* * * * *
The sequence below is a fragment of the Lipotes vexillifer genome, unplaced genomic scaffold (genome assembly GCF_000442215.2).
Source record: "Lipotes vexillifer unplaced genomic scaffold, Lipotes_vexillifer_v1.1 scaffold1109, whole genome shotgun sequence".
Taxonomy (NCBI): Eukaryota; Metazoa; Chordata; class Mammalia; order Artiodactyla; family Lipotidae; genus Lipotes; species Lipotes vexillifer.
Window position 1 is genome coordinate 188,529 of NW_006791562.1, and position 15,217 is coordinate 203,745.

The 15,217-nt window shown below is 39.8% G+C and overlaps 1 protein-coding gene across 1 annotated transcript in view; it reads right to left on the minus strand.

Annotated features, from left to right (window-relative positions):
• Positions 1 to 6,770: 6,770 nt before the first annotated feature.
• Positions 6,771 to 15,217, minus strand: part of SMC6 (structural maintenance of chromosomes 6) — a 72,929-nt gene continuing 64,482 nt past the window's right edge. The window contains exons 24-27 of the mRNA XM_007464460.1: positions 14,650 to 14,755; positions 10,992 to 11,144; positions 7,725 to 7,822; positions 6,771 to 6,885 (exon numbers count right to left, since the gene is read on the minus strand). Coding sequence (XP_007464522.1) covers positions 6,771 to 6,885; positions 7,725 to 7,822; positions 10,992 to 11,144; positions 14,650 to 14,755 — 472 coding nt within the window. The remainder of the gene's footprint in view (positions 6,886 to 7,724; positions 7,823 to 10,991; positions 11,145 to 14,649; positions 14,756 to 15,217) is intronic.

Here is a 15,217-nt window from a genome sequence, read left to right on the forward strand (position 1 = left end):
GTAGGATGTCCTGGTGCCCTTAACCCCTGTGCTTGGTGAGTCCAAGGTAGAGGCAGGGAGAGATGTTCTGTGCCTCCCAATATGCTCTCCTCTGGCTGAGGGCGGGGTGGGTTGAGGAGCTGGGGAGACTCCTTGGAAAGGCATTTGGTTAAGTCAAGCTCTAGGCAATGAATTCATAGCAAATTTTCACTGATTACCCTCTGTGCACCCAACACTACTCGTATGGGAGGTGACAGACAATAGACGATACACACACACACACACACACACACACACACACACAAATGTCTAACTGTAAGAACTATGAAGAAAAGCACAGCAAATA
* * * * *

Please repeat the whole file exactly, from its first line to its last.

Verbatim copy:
The sequence below is a fragment of the Lipotes vexillifer genome, unplaced genomic scaffold (genome assembly GCF_000442215.2).
Source record: "Lipotes vexillifer unplaced genomic scaffold, Lipotes_vexillifer_v1.1 scaffold1109, whole genome shotgun sequence".
Taxonomy (NCBI): Eukaryota; Metazoa; Chordata; class Mammalia; order Artiodactyla; family Lipotidae; genus Lipotes; species Lipotes vexillifer.
Window position 1 is genome coordinate 188,529 of NW_006791562.1, and position 15,217 is coordinate 203,745.

The 15,217-nt window shown below is 39.8% G+C and overlaps 1 protein-coding gene across 1 annotated transcript in view; it reads right to left on the minus strand.

Annotated features, from left to right (window-relative positions):
• Positions 1 to 6,770: 6,770 nt before the first annotated feature.
• Positions 6,771 to 15,217, minus strand: part of SMC6 (structural maintenance of chromosomes 6) — a 72,929-nt gene continuing 64,482 nt past the window's right edge. The window contains exons 24-27 of the mRNA XM_007464460.1: positions 14,650 to 14,755; positions 10,992 to 11,144; positions 7,725 to 7,822; positions 6,771 to 6,885 (exon numbers count right to left, since the gene is read on the minus strand). Coding sequence (XP_007464522.1) covers positions 6,771 to 6,885; positions 7,725 to 7,822; positions 10,992 to 11,144; positions 14,650 to 14,755 — 472 coding nt within the window. The remainder of the gene's footprint in view (positions 6,886 to 7,724; positions 7,823 to 10,991; positions 11,145 to 14,649; positions 14,756 to 15,217) is intronic.

Here is a 15,217-nt window from a genome sequence, read left to right on the forward strand (position 1 = left end):
GTAGGATGTCCTGGTGCCCTTAACCCCTGTGCTTGGTGAGTCCAAGGTAGAGGCAGGGAGAGATGTTCTGTGCCTCCCAATATGCTCTCCTCTGGCTGAGGGCGGGGTGGGTTGAGGAGCTGGGGAGACTCCTTGGAAAGGCATTTGGTTAAGTCAAGCTCTAGGCAATGAATTCATAGCAAATTTTCACTGATTACCCTCTGTGCACCCAACACTACTCGTATGGGAGGTGACAGACAATAGACGATACACACACACACACACACACACACACACACACACAAATGTCTAACTGTAAGAACTATGAAGAAAAGCACAGCAAATA